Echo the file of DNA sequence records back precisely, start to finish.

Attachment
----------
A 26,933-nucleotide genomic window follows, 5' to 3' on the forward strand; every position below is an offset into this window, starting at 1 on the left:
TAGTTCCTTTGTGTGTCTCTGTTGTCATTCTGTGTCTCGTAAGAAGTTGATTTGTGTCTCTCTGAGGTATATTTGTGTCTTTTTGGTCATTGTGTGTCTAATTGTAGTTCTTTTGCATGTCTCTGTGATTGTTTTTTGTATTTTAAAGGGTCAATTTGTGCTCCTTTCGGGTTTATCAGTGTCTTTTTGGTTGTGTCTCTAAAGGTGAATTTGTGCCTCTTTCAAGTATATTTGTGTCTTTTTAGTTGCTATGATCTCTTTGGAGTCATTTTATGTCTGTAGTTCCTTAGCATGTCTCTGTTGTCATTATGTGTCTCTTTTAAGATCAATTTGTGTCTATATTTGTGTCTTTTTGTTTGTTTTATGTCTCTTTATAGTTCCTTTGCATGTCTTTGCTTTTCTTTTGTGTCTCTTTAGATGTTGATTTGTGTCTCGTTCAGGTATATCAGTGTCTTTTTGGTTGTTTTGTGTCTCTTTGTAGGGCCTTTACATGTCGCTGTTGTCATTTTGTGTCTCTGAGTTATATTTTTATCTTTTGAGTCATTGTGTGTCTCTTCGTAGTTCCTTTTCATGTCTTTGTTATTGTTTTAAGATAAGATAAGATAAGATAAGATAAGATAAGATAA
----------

A 26,933-nucleotide genomic window follows, 5' to 3' on the forward strand; every position below is an offset into this window, starting at 1 on the left:
TAGTTCCTTTGTGTGTCTCTGTTGTCATTCTGTGTCTCGTAAGAAGTTGATTTGTGTCTCTCTGAGGTATATTTGTGTCTTTTTGGTCATTGTGTGTCTAATTGTAGTTCTTTTGCATGTCTCTGTGATTGTTTTTTGTATTTTAAAGGGTCAATTTGTGCTCCTTTCGGGTTTATCAGTGTCTTTTTGGTTGTGTCTCTAAAGGTGAATTTGTGCCTCTTTCAAGTATATTTGTGTCTTTTTAGTTGCTATGATCTCTTTGGAGTCATTTTATGTCTGTAGTTCCTTAGCATGTCTCTGTTGTCATTATGTGTCTCTTTTAAGATCAATTTGTGTCTATATTTGTGTCTTTTTGTTTGTTTTATGTCTCTTTATAGTTCCTTTGCATGTCTTTGCTTTTCTTTTGTGTCTCTTTAGATGTTGATTTGTGTCTCGTTCAGGTATATCAGTGTCTTTTTGGTTGTTTTGTGTCTCTTTGTAGGGCCTTTACATGTCGCTGTTGTCATTTTGTGTCTCTGAGTTATATTTTTATCTTTTGAGTCATTGTGTGTCTCTTCGTAGTTCCTTTTCATGTCTTTGTTATTGTTTTAAGATAAGATAAGATAAGATAAGATAAGATAAGATAA